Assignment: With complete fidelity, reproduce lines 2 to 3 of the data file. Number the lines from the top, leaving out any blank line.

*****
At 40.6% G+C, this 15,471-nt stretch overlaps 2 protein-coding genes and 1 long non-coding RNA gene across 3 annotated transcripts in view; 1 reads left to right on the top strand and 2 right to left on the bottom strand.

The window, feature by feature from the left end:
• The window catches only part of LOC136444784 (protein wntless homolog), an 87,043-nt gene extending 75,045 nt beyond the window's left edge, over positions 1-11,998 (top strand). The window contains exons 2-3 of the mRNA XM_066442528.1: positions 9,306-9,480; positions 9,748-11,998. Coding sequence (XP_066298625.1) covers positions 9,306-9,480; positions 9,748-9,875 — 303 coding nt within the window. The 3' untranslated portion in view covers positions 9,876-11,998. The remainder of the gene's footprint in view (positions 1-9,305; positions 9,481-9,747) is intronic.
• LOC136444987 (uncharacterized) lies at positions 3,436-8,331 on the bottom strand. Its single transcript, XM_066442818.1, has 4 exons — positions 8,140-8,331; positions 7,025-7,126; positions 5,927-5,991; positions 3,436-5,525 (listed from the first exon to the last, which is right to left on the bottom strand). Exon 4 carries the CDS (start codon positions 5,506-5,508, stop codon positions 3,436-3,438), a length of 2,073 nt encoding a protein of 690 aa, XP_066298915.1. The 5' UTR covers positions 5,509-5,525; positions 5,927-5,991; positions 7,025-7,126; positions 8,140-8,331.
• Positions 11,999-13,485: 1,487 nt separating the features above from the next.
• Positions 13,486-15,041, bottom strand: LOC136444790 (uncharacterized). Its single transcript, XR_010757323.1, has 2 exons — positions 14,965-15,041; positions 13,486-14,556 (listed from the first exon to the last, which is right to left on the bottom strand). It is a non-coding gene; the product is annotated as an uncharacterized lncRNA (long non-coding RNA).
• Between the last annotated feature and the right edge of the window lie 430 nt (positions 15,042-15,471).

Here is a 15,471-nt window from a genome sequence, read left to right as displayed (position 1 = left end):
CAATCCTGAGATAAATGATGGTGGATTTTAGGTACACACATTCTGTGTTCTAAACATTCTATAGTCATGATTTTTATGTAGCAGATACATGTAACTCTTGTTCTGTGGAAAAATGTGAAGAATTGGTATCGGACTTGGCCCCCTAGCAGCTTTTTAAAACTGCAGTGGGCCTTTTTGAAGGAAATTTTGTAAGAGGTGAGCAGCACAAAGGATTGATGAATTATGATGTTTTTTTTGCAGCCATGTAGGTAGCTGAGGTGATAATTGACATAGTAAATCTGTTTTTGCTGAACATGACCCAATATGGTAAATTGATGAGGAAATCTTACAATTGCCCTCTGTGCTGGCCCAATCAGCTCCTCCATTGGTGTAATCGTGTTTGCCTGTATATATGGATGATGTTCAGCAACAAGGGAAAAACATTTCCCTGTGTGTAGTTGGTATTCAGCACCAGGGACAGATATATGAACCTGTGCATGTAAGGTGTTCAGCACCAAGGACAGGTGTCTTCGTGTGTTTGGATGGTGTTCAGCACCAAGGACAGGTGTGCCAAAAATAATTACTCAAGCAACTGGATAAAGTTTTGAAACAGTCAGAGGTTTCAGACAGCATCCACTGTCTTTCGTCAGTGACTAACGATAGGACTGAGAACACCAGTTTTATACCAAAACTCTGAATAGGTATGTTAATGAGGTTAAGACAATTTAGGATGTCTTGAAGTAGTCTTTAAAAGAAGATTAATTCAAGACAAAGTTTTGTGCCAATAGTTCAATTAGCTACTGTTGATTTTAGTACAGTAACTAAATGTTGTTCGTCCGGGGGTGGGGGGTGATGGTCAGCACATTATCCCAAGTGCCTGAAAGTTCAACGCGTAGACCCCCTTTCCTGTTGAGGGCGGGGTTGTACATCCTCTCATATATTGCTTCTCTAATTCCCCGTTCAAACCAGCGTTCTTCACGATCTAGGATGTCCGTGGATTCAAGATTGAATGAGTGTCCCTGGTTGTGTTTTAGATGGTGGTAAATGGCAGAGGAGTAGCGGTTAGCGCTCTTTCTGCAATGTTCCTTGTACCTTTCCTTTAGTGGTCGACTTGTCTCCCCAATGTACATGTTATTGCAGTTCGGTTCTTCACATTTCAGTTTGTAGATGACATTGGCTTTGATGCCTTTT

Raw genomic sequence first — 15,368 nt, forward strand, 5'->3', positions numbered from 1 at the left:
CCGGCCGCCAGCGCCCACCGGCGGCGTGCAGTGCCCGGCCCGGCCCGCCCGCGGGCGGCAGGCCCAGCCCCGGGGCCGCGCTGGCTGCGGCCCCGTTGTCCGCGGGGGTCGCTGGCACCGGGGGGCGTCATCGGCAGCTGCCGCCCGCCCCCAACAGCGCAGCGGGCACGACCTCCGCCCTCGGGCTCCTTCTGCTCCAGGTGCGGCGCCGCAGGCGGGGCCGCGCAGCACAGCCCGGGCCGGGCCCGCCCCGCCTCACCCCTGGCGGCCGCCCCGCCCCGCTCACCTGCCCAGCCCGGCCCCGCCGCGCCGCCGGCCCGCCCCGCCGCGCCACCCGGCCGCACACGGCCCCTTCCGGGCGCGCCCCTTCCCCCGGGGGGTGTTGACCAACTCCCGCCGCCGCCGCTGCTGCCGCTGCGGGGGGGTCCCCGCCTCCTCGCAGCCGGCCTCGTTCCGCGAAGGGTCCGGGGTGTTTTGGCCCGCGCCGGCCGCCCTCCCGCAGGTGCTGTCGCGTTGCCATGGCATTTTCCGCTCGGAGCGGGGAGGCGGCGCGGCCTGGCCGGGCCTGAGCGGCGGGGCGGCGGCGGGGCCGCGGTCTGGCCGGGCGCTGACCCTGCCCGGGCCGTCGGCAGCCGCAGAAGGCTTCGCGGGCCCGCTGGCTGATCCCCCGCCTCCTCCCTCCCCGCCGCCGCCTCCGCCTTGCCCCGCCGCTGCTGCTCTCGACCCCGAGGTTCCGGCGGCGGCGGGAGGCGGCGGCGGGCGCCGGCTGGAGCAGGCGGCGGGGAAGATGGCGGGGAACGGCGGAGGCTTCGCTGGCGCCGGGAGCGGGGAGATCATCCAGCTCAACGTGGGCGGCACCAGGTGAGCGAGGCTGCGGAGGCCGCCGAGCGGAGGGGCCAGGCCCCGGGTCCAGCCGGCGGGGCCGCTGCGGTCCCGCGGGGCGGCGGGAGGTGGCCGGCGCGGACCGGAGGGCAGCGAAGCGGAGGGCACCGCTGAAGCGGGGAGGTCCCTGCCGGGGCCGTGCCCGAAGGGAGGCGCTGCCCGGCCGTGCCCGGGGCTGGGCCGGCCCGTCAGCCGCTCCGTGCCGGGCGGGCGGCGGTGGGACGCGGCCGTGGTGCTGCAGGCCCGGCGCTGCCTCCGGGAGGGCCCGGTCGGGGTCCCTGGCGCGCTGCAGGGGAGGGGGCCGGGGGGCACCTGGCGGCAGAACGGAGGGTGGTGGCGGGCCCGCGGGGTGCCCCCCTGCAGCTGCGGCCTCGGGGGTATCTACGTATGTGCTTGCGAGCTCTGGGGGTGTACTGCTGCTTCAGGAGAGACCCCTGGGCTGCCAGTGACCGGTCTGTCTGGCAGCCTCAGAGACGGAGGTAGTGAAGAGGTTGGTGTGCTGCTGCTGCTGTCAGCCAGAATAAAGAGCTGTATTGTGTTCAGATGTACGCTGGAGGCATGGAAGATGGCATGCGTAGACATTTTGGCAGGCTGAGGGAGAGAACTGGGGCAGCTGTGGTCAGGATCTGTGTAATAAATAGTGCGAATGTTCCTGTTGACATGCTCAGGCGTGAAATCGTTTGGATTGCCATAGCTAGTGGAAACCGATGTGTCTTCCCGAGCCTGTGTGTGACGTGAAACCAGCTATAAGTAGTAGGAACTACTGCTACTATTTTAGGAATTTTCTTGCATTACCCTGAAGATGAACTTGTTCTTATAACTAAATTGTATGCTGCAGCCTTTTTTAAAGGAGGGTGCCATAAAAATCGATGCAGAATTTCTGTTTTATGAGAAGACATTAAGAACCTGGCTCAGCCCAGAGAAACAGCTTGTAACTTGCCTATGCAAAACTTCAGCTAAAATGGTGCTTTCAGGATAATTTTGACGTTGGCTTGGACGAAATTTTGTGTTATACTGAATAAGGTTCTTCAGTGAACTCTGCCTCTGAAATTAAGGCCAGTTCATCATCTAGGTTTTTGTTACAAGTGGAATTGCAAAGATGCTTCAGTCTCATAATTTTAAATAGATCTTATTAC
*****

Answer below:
The window, feature by feature from the left end:
• The window catches only part of LOC136444784 (protein wntless homolog), an 87,043-nt gene extending 75,045 nt beyond the window's left edge, over positions 1-11,998 (top strand). The window contains exons 2-3 of the mRNA XM_066442528.1: positions 9,306-9,480; positions 9,748-11,998. Coding sequence (XP_066298625.1) covers positions 9,306-9,480; positions 9,748-9,875 — 303 coding nt within the window. The 3' untranslated portion in view covers positions 9,876-11,998. The remainder of the gene's footprint in view (positions 1-9,305; positions 9,481-9,747) is intronic.